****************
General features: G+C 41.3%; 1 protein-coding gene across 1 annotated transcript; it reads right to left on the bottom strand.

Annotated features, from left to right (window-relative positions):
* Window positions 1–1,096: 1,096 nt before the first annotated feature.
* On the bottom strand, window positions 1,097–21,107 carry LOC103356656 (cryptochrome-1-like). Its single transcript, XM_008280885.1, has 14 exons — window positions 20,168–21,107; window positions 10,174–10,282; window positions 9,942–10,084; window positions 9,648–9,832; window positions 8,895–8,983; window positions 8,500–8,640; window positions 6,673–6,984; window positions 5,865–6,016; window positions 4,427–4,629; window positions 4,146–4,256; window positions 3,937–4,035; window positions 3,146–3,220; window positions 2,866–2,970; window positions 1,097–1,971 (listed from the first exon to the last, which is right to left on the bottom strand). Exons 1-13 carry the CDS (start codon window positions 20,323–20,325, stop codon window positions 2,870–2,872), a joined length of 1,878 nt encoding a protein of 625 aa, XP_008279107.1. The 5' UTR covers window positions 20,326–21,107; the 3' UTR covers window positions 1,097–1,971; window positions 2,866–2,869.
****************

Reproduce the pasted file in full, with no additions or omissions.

General features: G+C 41.3%; 1 protein-coding gene across 1 annotated transcript; it reads right to left on the bottom strand.

Annotated features, from left to right (window-relative positions):
* Window positions 1–1,096: 1,096 nt before the first annotated feature.
* On the bottom strand, window positions 1,097–21,107 carry LOC103356656 (cryptochrome-1-like). Its single transcript, XM_008280885.1, has 14 exons — window positions 20,168–21,107; window positions 10,174–10,282; window positions 9,942–10,084; window positions 9,648–9,832; window positions 8,895–8,983; window positions 8,500–8,640; window positions 6,673–6,984; window positions 5,865–6,016; window positions 4,427–4,629; window positions 4,146–4,256; window positions 3,937–4,035; window positions 3,146–3,220; window positions 2,866–2,970; window positions 1,097–1,971 (listed from the first exon to the last, which is right to left on the bottom strand). Exons 1-13 carry the CDS (start codon window positions 20,323–20,325, stop codon window positions 2,870–2,872), a joined length of 1,878 nt encoding a protein of 625 aa, XP_008279107.1. The 5' UTR covers window positions 20,326–21,107; the 3' UTR covers window positions 1,097–1,971; window positions 2,866–2,869.